Survivors Fictionalizing the Child: A Canon Within the Canon of Holocaust Literature

Lia Deromedi

Research output: ThesisDoctoral Thesis

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This thesis argues that there is a subgenre within Holocaust literature of survivors writing from the child's perspective. Both the survivor’s novel and children occupy multiple spaces, which provides a unique vantage point from which to represent the Holocaust. There are three key attributes of the primary texts within my subgenre: they are all considered novels, their authors are classified as Holocaust survivors, and they have child protagonists. I have identified unifying themes across the texts that show how the child’s viewpoint offers a distinct perspective on the historical event, depicts an underrepresented experience, and provides the potential for new understandings on the Holocaust.
Each chapter focuses on one theme, examining how each author uses the child's perspective across disparate genders, ages, geographical locations, and traumatic experiences, which implies that this subgenre is making critical assertions about the Holocaust and the Jewish child’s experience. Chapter One focuses on the dichotomy between children and adults, examining the interactions between and actions of their child protagonists with adult characters. In this way, authors underscore the end of childhood in extremity, a loss for both children prematurely killed or who must prematurely develop, as well as the loss of traditional functions of adults by inverting concepts of dependents and guardians. The second chapter briefly explores the way the novels use child’s play to highlight the aforementioned changed nature of childhood. Despite often assuming adult responsibilities and attitudes as described in the first chapter, traditional childhood activities can serve to contrast the brutality and hardship with their inherent innocence. Chapter Three explores the novel’s representations of a three-fold identity, which signifies how the protagonists' sense of themselves during the experience is shaped by their positions as an outsider, Jewishness, and gender. The fourth chapter examines how these narratives reconstruct the concept of place, give it meaning, and represent it by creating a Holocaust ‘child-space’ for its youngest experiencers. The child-space is represented by several qualities, including: liminal and paradoxical spaces such as rural and urban settings; specific sites of meaning and concepts of home; belonging to nation states and cities; and the narrative spaces that the authors create.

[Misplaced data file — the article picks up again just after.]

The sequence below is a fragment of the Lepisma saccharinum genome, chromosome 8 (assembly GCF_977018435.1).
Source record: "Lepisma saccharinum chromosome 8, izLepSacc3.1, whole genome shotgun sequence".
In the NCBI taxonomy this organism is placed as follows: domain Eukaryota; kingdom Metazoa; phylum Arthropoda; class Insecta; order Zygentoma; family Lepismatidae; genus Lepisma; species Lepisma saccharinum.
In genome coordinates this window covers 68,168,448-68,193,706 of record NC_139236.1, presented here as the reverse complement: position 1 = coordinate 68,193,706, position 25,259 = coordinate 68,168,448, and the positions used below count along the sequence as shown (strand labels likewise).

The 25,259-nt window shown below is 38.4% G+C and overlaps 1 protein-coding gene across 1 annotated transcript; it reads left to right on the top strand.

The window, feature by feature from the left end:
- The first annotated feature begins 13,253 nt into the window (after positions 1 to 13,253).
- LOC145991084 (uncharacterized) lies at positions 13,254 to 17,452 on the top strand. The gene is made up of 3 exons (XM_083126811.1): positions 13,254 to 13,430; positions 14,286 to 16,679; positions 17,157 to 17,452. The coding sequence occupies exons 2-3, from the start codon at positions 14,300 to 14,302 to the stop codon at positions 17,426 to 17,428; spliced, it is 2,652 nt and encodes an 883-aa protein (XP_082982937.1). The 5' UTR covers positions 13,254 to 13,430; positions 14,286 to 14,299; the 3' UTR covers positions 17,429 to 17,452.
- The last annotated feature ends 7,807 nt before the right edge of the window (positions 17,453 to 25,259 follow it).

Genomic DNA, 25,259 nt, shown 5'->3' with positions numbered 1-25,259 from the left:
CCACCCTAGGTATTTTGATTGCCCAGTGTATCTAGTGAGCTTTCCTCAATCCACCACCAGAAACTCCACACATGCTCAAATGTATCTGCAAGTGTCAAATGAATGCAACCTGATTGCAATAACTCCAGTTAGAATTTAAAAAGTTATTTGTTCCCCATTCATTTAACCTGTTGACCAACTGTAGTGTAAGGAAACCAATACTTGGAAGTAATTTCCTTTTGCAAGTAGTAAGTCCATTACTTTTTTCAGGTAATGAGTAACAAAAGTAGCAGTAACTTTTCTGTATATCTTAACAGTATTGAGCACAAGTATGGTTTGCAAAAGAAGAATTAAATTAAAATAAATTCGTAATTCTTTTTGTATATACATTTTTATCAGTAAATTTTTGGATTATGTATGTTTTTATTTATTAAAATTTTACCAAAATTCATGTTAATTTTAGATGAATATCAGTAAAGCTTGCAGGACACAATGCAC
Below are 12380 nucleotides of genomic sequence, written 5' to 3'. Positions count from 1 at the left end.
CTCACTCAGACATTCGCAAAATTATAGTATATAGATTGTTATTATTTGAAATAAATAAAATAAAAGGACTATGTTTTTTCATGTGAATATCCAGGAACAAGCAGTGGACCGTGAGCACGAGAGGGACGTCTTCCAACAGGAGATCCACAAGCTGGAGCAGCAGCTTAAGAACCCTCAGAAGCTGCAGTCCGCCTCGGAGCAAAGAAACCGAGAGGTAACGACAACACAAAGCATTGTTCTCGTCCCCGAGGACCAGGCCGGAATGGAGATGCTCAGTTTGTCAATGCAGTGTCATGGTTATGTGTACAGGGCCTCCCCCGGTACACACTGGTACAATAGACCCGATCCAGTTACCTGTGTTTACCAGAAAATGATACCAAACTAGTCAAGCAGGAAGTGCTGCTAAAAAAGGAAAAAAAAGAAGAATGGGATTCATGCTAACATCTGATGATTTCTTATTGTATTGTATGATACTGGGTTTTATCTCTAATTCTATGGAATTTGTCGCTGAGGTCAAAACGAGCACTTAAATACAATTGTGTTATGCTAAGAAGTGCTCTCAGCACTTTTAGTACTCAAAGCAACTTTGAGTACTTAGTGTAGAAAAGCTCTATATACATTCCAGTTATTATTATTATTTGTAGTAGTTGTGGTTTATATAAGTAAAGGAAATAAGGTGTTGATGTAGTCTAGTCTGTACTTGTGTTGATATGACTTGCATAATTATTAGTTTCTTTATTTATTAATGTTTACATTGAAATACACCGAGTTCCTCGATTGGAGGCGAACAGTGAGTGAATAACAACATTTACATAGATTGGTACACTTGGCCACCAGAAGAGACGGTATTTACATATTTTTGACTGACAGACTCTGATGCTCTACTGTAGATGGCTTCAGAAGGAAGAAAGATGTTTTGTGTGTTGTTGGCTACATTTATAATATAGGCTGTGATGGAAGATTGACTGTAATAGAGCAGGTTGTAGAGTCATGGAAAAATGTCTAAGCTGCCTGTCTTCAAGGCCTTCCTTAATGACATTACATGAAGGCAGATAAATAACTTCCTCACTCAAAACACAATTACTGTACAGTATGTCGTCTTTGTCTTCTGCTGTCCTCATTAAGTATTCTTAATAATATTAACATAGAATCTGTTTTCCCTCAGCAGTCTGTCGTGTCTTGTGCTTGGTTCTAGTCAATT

Analyzing these novels through the patterns that develop between different characters and narratives may impact debates about the portrayal of the childhood self in all writing, as well as contribute to discussions of the Holocaust beyond the child’s experience. The fictional child’s viewpoint could address some of the questions that are raised by the ethical concerns about imaginative Holocaust representation and the limits of language, suggesting that it is a form to be considered for thinking about the endurance of Holocaust narratives.
Original languageEnglish
Awarding Institution
  • Royal Holloway, University of London
  • Eaglestone, Robert, Supervisor
Award date1 Mar 2015
Publication statusUnpublished - 2015

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